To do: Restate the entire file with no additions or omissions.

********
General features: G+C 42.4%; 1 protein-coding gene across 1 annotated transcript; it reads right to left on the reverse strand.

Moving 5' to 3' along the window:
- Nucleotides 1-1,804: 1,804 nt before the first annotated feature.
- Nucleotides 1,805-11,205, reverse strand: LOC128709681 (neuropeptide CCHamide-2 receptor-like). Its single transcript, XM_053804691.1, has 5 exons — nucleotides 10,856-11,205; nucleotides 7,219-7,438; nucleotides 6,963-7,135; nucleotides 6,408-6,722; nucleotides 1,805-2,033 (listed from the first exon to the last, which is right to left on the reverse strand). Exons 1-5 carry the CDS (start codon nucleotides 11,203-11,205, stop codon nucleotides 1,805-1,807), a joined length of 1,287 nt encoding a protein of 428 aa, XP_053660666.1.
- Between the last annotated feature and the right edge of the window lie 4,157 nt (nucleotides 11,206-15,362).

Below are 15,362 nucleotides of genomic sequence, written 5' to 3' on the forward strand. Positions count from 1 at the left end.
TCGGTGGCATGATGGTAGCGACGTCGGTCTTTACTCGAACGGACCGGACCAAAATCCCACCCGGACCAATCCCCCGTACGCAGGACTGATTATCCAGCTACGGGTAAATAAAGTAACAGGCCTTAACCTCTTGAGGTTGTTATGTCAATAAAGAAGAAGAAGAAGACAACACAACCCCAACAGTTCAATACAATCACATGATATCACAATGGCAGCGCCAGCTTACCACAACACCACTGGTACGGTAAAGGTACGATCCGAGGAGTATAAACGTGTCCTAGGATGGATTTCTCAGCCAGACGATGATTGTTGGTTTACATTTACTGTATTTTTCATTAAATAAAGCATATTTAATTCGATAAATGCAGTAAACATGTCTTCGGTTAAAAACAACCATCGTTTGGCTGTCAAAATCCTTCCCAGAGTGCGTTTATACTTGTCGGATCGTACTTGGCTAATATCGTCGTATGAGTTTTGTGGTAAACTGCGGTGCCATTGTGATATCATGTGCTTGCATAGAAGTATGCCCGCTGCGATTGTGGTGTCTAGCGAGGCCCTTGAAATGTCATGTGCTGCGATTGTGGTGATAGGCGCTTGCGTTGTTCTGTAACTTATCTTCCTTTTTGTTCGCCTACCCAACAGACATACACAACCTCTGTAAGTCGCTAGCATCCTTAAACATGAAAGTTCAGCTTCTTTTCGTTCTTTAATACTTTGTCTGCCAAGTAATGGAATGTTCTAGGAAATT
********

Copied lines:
General features: G+C 42.4%; 1 protein-coding gene across 1 annotated transcript; it reads right to left on the reverse strand.

Moving 5' to 3' along the window:
- Nucleotides 1-1,804: 1,804 nt before the first annotated feature.
- Nucleotides 1,805-11,205, reverse strand: LOC128709681 (neuropeptide CCHamide-2 receptor-like). Its single transcript, XM_053804691.1, has 5 exons — nucleotides 10,856-11,205; nucleotides 7,219-7,438; nucleotides 6,963-7,135; nucleotides 6,408-6,722; nucleotides 1,805-2,033 (listed from the first exon to the last, which is right to left on the reverse strand). Exons 1-5 carry the CDS (start codon nucleotides 11,203-11,205, stop codon nucleotides 1,805-1,807), a joined length of 1,287 nt encoding a protein of 428 aa, XP_053660666.1.
- Between the last annotated feature and the right edge of the window lie 4,157 nt (nucleotides 11,206-15,362).

Below are 15,362 nucleotides of genomic sequence, written 5' to 3' on the forward strand. Positions count from 1 at the left end.
TCGGTGGCATGATGGTAGCGACGTCGGTCTTTACTCGAACGGACCGGACCAAAATCCCACCCGGACCAATCCCCCGTACGCAGGACTGATTATCCAGCTACGGGTAAATAAAGTAACAGGCCTTAACCTCTTGAGGTTGTTATGTCAATAAAGAAGAAGAAGAAGACAACACAACCCCAACAGTTCAATACAATCACATGATATCACAATGGCAGCGCCAGCTTACCACAACACCACTGGTACGGTAAAGGTACGATCCGAGGAGTATAAACGTGTCCTAGGATGGATTTCTCAGCCAGACGATGATTGTTGGTTTACATTTACTGTATTTTTCATTAAATAAAGCATATTTAATTCGATAAATGCAGTAAACATGTCTTCGGTTAAAAACAACCATCGTTTGGCTGTCAAAATCCTTCCCAGAGTGCGTTTATACTTGTCGGATCGTACTTGGCTAATATCGTCGTATGAGTTTTGTGGTAAACTGCGGTGCCATTGTGATATCATGTGCTTGCATAGAAGTATGCCCGCTGCGATTGTGGTGTCTAGCGAGGCCCTTGAAATGTCATGTGCTGCGATTGTGGTGATAGGCGCTTGCGTTGTTCTGTAACTTATCTTCCTTTTTGTTCGCCTACCCAACAGACATACACAACCTCTGTAAGTCGCTAGCATCCTTAAACATGAAAGTTCAGCTTCTTTTCGTTCTTTAATACTTTGTCTGCCAAGTAATGGAATGTTCTAGGAAATT